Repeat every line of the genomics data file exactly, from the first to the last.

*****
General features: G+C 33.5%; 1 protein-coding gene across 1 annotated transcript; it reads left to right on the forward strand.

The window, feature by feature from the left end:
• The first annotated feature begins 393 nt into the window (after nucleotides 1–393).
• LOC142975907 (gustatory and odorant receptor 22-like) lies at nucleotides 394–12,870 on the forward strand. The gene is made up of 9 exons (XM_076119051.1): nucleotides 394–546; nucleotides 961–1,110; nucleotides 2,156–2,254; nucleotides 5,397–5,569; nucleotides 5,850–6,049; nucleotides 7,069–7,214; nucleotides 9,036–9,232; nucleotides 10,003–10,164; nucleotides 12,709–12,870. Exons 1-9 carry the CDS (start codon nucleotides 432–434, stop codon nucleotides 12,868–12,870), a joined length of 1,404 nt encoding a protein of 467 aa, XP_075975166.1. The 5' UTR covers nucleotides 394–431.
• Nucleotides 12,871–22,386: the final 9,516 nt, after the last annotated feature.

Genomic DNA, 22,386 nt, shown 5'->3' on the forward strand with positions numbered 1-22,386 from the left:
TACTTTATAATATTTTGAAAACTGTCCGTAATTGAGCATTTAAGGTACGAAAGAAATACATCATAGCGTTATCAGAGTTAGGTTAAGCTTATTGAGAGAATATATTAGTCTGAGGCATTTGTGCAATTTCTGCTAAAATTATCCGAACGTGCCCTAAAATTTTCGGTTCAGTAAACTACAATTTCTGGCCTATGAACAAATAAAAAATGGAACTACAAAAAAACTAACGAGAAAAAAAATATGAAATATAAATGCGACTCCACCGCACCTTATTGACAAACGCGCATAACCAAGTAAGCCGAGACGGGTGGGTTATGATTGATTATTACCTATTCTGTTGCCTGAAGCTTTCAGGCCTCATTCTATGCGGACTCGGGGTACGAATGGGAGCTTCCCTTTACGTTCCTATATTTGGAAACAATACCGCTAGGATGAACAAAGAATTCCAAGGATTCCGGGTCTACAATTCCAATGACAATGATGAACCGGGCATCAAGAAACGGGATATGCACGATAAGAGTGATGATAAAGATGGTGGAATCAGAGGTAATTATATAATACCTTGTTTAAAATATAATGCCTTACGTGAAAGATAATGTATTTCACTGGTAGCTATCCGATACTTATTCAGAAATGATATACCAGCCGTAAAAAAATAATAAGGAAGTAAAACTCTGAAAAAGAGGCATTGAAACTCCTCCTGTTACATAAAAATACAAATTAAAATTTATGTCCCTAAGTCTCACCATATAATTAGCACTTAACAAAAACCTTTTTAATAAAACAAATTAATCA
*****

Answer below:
General features: G+C 33.5%; 1 protein-coding gene across 1 annotated transcript; it reads left to right on the forward strand.

The window, feature by feature from the left end:
• The first annotated feature begins 393 nt into the window (after nucleotides 1–393).
• LOC142975907 (gustatory and odorant receptor 22-like) lies at nucleotides 394–12,870 on the forward strand. The gene is made up of 9 exons (XM_076119051.1): nucleotides 394–546; nucleotides 961–1,110; nucleotides 2,156–2,254; nucleotides 5,397–5,569; nucleotides 5,850–6,049; nucleotides 7,069–7,214; nucleotides 9,036–9,232; nucleotides 10,003–10,164; nucleotides 12,709–12,870. Exons 1-9 carry the CDS (start codon nucleotides 432–434, stop codon nucleotides 12,868–12,870), a joined length of 1,404 nt encoding a protein of 467 aa, XP_075975166.1. The 5' UTR covers nucleotides 394–431.
• Nucleotides 12,871–22,386: the final 9,516 nt, after the last annotated feature.

Genomic DNA, 22,386 nt, shown 5'->3' on the forward strand with positions numbered 1-22,386 from the left:
TACTTTATAATATTTTGAAAACTGTCCGTAATTGAGCATTTAAGGTACGAAAGAAATACATCATAGCGTTATCAGAGTTAGGTTAAGCTTATTGAGAGAATATATTAGTCTGAGGCATTTGTGCAATTTCTGCTAAAATTATCCGAACGTGCCCTAAAATTTTCGGTTCAGTAAACTACAATTTCTGGCCTATGAACAAATAAAAAATGGAACTACAAAAAAACTAACGAGAAAAAAAATATGAAATATAAATGCGACTCCACCGCACCTTATTGACAAACGCGCATAACCAAGTAAGCCGAGACGGGTGGGTTATGATTGATTATTACCTATTCTGTTGCCTGAAGCTTTCAGGCCTCATTCTATGCGGACTCGGGGTACGAATGGGAGCTTCCCTTTACGTTCCTATATTTGGAAACAATACCGCTAGGATGAACAAAGAATTCCAAGGATTCCGGGTCTACAATTCCAATGACAATGATGAACCGGGCATCAAGAAACGGGATATGCACGATAAGAGTGATGATAAAGATGGTGGAATCAGAGGTAATTATATAATACCTTGTTTAAAATATAATGCCTTACGTGAAAGATAATGTATTTCACTGGTAGCTATCCGATACTTATTCAGAAATGATATACCAGCCGTAAAAAAATAATAAGGAAGTAAAACTCTGAAAAAGAGGCATTGAAACTCCTCCTGTTACATAAAAATACAAATTAAAATTTATGTCCCTAAGTCTCACCATATAATTAGCACTTAACAAAAACCTTTTTAATAAAACAAATTAATCA